# Output Destinations¶

Note

Output destinations control where results are stored – like an email versus a download link. You can use output formats, which control how the results are stored, in conjunction with output destinations.

For example, with destination='email@example.com' you might use format='geotiff' or format='json'. Both would send emails; the emails would have links to download data in GeoTIFF versus JSON format.

When calling compute, you can pick the destination for the results using the destination argument.

If you don’t need to supply any options for the destination, you can pass the destination name as a string:

>>> two = wf.Int(1) + 1


If you would like to provide more destination options, you pass the destination as a dictionary:

>>> two = wf.Int(1) + 1
>>> two.compute(destination={"type": "email", "subject": "My Computation is Done"})


Note that when passing the destination as a dictionary, it must include a type key corresponding to the desired destination.

## Destination Options¶

The following is a list of the available options for each destination. The keys in the destination dictionary must match the keys listed here.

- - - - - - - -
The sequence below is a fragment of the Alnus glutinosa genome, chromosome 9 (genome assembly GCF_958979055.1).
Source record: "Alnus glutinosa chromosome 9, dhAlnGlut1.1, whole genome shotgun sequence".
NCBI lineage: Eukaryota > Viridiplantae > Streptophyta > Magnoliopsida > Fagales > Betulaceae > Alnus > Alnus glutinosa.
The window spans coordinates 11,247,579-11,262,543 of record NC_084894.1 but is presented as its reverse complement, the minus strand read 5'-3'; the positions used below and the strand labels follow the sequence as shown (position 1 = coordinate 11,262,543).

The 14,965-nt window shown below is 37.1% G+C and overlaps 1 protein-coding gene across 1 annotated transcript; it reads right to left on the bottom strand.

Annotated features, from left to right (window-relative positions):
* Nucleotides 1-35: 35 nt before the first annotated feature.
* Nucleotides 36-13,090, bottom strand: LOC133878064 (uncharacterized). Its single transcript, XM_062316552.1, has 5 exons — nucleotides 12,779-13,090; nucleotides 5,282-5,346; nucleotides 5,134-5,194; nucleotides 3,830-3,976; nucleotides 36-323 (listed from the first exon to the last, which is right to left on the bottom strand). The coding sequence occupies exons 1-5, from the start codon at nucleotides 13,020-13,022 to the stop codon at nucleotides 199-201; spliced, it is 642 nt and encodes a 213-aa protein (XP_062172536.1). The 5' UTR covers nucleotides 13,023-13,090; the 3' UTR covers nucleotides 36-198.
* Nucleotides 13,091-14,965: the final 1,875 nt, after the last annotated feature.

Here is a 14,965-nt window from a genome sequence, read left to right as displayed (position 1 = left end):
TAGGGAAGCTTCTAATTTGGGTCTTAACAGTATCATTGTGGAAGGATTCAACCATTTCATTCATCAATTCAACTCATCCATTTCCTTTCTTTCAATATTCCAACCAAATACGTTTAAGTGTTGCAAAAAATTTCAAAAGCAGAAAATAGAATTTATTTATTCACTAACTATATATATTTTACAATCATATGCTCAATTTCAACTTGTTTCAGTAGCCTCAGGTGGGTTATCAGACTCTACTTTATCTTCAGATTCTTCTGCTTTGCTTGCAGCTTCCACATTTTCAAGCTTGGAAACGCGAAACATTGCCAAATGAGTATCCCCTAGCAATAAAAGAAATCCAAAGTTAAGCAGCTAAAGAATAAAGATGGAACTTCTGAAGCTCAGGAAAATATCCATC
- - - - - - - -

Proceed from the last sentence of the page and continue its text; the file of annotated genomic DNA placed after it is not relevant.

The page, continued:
Shorthand: "download"

Download (the default) stores a result (in any format) and gives you a link to download it. The link is valid for 10 days after job completion, then the data is automatically deleted. Download is good for getting results back locally, whether to continue using results in Python (with the pyarrow format) or save results to disk (with formats like geotiff).

• No options

#### Examples¶

>>> two = wf.Int(1) + 1
1
b'1'


### Email¶

Shorthand: "email"

#### Options¶

• subject: the subject of the email (string, default “Your job has completed”). Always prefixed with Workflows:.

• body: the body of the email (string, default “Your Workflows job is done.”)

#### Compatible Formats¶

• All formats. However, widely-used formats like JSON or GeoTIFF usually make the most sense for email. With formats like MsgPack and especially PyArrow, recipients would have to write code to parse the data, instead of clicking the download link and getting a file they can easily work with.

#### Examples¶

>>> two = wf.Int(1) + 1
>>> two.compute(destination="email", format="json")

>>> two = wf.Int(1) + 1
>>> two.compute(destination={"type": "email", "subject": "My Computation is Done"}, format="json")